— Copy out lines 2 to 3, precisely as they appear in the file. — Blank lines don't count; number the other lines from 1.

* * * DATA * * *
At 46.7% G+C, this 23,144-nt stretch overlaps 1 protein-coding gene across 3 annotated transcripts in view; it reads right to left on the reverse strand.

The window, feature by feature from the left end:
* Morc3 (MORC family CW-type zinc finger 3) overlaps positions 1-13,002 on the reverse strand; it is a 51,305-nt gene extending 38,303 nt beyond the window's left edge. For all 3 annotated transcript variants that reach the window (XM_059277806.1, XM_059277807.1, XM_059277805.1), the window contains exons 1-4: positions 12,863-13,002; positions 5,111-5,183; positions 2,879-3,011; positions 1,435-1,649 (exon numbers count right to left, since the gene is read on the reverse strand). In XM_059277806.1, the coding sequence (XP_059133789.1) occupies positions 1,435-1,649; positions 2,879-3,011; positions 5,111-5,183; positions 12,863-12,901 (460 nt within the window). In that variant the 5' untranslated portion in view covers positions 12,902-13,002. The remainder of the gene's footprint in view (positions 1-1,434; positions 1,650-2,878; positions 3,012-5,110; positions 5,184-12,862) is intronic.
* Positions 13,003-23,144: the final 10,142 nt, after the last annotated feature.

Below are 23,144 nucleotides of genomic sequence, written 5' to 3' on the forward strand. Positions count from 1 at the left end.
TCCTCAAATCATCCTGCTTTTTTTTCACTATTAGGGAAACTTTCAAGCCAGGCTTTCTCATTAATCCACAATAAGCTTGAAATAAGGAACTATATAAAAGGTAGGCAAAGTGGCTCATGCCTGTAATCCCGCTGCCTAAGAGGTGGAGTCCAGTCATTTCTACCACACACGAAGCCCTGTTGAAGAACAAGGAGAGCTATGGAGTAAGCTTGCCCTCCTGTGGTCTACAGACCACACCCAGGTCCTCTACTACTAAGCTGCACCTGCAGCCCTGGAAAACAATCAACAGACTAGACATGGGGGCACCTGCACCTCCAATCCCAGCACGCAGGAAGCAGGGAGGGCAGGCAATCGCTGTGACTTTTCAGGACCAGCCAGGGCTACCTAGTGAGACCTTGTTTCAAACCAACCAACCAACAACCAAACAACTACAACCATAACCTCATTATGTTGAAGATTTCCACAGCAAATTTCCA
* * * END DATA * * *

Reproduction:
The window, feature by feature from the left end:
* Morc3 (MORC family CW-type zinc finger 3) overlaps positions 1-13,002 on the reverse strand; it is a 51,305-nt gene extending 38,303 nt beyond the window's left edge. For all 3 annotated transcript variants that reach the window (XM_059277806.1, XM_059277807.1, XM_059277805.1), the window contains exons 1-4: positions 12,863-13,002; positions 5,111-5,183; positions 2,879-3,011; positions 1,435-1,649 (exon numbers count right to left, since the gene is read on the reverse strand). In XM_059277806.1, the coding sequence (XP_059133789.1) occupies positions 1,435-1,649; positions 2,879-3,011; positions 5,111-5,183; positions 12,863-12,901 (460 nt within the window). In that variant the 5' untranslated portion in view covers positions 12,902-13,002. The remainder of the gene's footprint in view (positions 1-1,434; positions 1,650-2,878; positions 3,012-5,110; positions 5,184-12,862) is intronic.